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Bury Me in This Perfect Fabric

This trademarked material is the secret to the softest T-shirts.

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A model in a brown T-shirt
Wilfred Free Divina T-Shirt ($40)

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If you’re reading this, there’s a good chance that you’ve already spent at least a few hours of your life trying to hunt down the perfect T-shirt. Maybe you’ve read a few impassioned essays advocating for Everlane’s $16 box-cut, or Reformation’s $28 tencel tee, or Lacausa’s $57 cropped crewneck. Maybe you’ve even considered caving to the pressures that be (read: Instagram and the many chic, braless French girls that reside there) and dropping $120 on a distressed tee from Re/Done’s Hanes collaboration.

All of these are fine options (even the last one, if you have the cash), but none of them offer the unadulterated bliss of the tees I stock up on at Aritzia every season because none of them are made of Reposa 9. The fabric is exclusive to Wilfred Free — the chiller, comfier sister to Aritzia in-house brand Wilfred — and it’s the closest thing to magic I have hanging in my closet.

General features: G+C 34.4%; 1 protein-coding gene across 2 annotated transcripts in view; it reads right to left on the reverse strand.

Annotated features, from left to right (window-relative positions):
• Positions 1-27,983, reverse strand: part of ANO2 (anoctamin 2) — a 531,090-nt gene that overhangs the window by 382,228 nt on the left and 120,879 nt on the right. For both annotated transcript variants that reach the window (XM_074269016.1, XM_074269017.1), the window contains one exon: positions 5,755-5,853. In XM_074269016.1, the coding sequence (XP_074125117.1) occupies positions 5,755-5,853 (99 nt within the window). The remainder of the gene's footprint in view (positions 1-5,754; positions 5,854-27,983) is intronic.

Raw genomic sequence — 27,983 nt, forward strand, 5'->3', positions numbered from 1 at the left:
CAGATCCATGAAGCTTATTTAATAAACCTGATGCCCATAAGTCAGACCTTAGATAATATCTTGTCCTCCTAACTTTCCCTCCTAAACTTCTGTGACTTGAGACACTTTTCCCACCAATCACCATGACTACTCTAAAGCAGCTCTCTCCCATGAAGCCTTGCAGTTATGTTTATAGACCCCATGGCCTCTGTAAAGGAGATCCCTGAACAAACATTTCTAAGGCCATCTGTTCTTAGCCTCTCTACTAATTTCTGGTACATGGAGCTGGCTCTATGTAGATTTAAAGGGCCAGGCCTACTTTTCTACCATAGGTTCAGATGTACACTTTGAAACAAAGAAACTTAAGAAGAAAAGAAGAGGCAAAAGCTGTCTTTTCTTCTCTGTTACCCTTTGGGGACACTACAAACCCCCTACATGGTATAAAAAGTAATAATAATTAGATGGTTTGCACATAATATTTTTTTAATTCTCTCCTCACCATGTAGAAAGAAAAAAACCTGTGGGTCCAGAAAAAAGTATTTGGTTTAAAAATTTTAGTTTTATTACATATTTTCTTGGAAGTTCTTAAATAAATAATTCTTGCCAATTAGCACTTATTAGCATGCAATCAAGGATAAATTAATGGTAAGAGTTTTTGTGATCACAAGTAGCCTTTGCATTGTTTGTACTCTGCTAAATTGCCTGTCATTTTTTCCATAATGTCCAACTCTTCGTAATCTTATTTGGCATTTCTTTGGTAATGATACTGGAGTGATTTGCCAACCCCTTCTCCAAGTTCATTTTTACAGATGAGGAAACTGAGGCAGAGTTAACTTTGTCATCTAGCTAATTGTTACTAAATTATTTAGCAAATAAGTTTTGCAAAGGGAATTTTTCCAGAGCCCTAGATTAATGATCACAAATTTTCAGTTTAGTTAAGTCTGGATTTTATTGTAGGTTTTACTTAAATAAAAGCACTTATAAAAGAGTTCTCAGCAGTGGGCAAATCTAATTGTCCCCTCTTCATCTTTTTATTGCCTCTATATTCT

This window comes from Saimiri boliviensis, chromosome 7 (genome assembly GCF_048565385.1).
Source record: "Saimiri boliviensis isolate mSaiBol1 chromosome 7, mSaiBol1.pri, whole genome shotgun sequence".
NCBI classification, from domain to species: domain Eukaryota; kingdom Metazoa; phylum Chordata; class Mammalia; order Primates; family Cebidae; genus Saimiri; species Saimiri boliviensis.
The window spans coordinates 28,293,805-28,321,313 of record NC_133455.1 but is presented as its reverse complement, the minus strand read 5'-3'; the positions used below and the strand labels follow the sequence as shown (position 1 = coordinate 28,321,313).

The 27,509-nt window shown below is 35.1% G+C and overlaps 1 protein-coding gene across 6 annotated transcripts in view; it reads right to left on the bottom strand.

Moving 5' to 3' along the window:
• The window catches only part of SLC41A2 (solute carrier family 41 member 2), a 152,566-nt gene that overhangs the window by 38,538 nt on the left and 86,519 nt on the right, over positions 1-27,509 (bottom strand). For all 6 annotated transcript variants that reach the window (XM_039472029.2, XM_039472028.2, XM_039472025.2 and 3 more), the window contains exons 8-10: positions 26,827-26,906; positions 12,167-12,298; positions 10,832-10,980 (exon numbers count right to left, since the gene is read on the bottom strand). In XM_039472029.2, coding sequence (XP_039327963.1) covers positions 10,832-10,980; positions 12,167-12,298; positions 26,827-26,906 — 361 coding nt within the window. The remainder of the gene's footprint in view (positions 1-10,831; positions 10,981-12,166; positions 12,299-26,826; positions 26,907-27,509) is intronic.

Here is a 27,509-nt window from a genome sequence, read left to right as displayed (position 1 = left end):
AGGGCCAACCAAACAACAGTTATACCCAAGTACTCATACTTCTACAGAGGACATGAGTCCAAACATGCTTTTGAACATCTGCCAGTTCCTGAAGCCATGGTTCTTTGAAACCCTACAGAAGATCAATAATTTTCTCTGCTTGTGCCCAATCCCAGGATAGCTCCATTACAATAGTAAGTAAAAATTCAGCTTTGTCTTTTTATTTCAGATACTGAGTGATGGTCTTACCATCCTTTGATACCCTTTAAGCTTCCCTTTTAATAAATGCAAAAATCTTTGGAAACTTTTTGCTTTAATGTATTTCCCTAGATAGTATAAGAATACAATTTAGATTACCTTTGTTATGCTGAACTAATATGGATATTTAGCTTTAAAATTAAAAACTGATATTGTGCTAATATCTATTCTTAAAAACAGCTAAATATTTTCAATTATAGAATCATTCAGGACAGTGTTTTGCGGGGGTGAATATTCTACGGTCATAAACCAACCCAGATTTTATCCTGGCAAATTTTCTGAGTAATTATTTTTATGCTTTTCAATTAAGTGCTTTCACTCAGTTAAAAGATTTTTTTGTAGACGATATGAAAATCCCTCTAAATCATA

I say “hanging” because while the stretch-jersey lends itself beautifully to T-shirts, it’s also the essential component to my platonic ideal of a house dress and a cardigan I rarely travel without. It’s more luxurious than standard cotton — slouchy, but not the kind of slouchy that only looks good on Alexander Wang models, and thick enough that you don’t need to buy a second shirt just to wear the one you just bought. And unlike a lot of what I seem to buy from Aritzia, it’s totally machine-washable and never, ever needs to be steamed before wearing.

The one caveat is that it’s a little pricier than your typical basics brand (my all-time favorite tee is $45, and dresses run closer to $60), but keep an eye out for sales to snag certain styles for as little as $12.99 — particularly if you aren’t afraid to venture into colors outside of black, white, or gray.

I’m usually not even the type to get overly psyched about the latest “revolutionary” fabric, especially since direct-to-consumer brands seem to be pushing a new one every week, but I do know what I like, and I’d happily trade in a good chunk of my wardrobe for the full Reposa repertoire: ribbed turtlenecks, boxy cropped tees, “slozy” tank dresses (even the tube top! Why not!). Until then, I’ll be over here, safe in my knowledge that my quest for the perfect T-shirt is over. For now, at least.